Brylcreem Boys

Discussion in 'General' started by Fanofveterans, Feb 29, 2016.

  1. Fanofveterans

    Fanofveterans New Member


    I am doing a project here in India on world war II veterans and how they came to be called the Brylcreem boys. Request respected war veterans to share any insights as to why were they called the Brylcreem Boys. Did the war heroes really have their hair neatly combed at all times.

    Need your help as I am a political science graduate working on world war II insights.

    Appreciate if someone could help me.

  2. Tom Canning

    Tom Canning WW2 Veteran WW2 Veteran

    Not ALL Veterans were "Brylcreem Boys " only the RAF who thought they were above all others - and invariably got the girls with their haircuts etc

  3. RCG

    RCG Senior Member, Deceased

    Did the war heroes really have their hair neatly combed at all times?
    Simply answer No.

    World War II veterans and how they came to be called the Brylcreem boys?
    As far as I am aware it was only RAF personal, who were called Brylcreem boys.

    Bare in mind that this is only my theory.
    So we have to go back to 1928 when Brylcreem was invented as with any new product it is always expensive so only people with high incomes would only be able to buy it.
    Go forwards ten years to 1939, Brylcreem has had ten years of sales and advertising, so price has now come down and middle class people can easily afford it.
    The lower and poorer people if they had bought some would possible, only use it on special occasions.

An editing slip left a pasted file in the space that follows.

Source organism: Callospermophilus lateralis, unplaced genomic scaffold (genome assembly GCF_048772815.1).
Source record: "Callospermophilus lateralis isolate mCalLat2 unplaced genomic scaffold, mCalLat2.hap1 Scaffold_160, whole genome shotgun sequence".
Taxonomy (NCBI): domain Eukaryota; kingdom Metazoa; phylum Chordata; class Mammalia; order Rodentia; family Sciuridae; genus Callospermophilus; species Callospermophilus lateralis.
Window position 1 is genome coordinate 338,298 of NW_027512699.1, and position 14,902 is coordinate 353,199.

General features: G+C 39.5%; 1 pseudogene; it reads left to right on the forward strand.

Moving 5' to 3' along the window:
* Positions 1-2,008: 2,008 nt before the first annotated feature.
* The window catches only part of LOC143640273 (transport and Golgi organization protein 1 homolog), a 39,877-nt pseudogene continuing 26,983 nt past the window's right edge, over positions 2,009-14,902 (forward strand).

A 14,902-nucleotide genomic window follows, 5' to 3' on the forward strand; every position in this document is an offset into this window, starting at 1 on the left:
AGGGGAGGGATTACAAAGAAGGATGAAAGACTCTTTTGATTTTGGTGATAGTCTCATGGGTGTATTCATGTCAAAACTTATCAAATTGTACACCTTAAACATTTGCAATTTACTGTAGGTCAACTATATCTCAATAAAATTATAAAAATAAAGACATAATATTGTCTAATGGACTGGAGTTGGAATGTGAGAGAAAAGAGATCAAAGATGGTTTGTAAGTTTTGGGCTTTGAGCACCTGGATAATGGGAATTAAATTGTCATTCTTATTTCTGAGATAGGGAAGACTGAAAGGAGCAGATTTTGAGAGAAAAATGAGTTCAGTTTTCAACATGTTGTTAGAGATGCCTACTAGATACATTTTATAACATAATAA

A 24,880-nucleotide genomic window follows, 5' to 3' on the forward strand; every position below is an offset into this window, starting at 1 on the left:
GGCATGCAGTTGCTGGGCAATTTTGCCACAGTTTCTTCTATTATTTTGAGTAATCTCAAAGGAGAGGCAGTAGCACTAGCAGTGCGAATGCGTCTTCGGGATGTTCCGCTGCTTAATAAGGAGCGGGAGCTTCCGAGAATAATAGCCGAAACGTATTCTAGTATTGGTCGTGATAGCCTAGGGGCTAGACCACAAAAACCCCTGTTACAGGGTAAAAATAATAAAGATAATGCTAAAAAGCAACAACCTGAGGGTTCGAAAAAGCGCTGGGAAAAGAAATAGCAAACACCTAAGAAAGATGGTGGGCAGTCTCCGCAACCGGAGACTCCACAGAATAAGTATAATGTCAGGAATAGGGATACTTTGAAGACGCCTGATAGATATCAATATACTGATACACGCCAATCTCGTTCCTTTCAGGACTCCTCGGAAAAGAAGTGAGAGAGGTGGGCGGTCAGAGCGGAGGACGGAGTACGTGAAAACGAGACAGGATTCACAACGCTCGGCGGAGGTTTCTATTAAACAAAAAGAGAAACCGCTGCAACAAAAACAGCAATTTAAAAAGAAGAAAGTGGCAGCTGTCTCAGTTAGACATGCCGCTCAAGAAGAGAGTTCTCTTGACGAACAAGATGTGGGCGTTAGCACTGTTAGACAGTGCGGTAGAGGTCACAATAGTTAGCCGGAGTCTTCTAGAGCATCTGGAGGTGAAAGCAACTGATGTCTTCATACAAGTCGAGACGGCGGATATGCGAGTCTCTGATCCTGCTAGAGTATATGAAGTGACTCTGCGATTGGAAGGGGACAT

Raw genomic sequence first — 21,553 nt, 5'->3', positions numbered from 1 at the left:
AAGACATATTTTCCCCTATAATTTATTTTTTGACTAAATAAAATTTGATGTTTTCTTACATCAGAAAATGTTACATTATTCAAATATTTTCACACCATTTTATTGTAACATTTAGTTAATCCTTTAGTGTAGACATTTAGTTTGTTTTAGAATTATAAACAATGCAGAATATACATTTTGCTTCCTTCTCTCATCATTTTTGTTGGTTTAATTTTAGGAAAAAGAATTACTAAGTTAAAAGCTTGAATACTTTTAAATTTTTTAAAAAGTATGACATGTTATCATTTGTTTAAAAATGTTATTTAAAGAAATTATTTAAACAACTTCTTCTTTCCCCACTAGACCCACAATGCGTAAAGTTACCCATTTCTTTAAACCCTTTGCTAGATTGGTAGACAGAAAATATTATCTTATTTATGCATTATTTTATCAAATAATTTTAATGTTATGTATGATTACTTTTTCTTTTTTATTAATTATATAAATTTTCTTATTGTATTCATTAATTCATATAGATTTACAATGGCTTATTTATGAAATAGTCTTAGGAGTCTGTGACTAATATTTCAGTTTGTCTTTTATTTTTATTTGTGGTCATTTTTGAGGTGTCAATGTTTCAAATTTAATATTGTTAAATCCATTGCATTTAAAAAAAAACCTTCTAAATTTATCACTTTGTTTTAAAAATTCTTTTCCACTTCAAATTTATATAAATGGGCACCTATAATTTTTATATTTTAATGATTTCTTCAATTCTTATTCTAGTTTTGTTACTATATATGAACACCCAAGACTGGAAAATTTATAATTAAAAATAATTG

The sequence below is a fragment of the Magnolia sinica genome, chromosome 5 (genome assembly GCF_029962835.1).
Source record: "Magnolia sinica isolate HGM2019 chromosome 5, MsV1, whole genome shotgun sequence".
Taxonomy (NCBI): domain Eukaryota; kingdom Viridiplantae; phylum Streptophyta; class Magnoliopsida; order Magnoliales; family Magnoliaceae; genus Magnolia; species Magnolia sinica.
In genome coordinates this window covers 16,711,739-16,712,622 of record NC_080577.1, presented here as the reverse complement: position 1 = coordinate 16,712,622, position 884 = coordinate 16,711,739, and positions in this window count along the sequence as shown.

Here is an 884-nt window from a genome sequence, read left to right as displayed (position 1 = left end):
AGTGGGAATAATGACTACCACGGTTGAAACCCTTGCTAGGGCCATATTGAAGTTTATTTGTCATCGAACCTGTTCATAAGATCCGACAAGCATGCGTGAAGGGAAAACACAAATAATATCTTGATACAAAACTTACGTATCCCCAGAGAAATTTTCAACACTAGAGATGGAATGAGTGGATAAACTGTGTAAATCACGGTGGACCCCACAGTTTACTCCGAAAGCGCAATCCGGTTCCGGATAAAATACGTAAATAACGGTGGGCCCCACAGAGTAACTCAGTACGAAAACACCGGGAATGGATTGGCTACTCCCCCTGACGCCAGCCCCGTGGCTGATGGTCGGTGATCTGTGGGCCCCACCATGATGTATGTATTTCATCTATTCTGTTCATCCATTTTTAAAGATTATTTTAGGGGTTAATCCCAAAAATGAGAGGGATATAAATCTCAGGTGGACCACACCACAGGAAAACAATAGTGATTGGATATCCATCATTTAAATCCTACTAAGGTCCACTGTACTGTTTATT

So WW2 has started thousands of young men have joined the RAF, those who were pilots were mainly from the top or middle class.
    Now due to their upbringing and training they would always try to be smart and well turned out.
    Brylcreem seeing this, advertised accordingly so used Airmen in their adverts.
    Now a couple of years later with airfields scattered all over the country and loads of young airmen going out on the town and doing what every young generation wants to do look their best to attract the girls they would use brylcreem (There was not much else). Now as they all went out in groups to the pubs and dance halls it would not be long before someone commented on them.

    For example.
    Imagine a quiet pub near an airfield somewhere in Norfolk a couple of old boys playing dominos and a group of young airmen come in hustling and bustling full of high spirits.
    I can just picture one saying to the other. “Oh ah looks like the Brylcreem boys have been let out again” The barmaid overhearing this would repeat it to someone else “Old Bob just called those RAF chaps Brylcreem boys”
    Then like any catchphrase it would just sweep across the country. :biggrin:
  4. Harry Ree

    Harry Ree Very Senior Member

    As said the "Brylcream boys" referred to certain sections of RAF servicemen.usually aircrew.It was the formal hair fashion adopted in prewar days and throughout the war when to be seen well turned out was to have the hair plastered down with the aid of Brycream and have a well defined parting.The use of Brylcream was always accompanied by the well defined was regarded as being associated with well turned out.

    I think the fashion had its origin from the leading male film stars of the time who were always reflected as such in film studio photographs...not a hair out of place....however Brylcream might not have been used by them

    Denis Crompton the Middlesex cricketer was immaculately turned out using Brylcream and was used as a model to advertise the product postwar.

    The photographs of RAF fighter aces and Bomber Command leading personalities' bear testimony to this air fashion....just looking at a photograph of Basil Embry with the same well turned out hair style.Gibson's hair style was neat, again with a well defined parting but his hair appeared to be thicker than straight hair.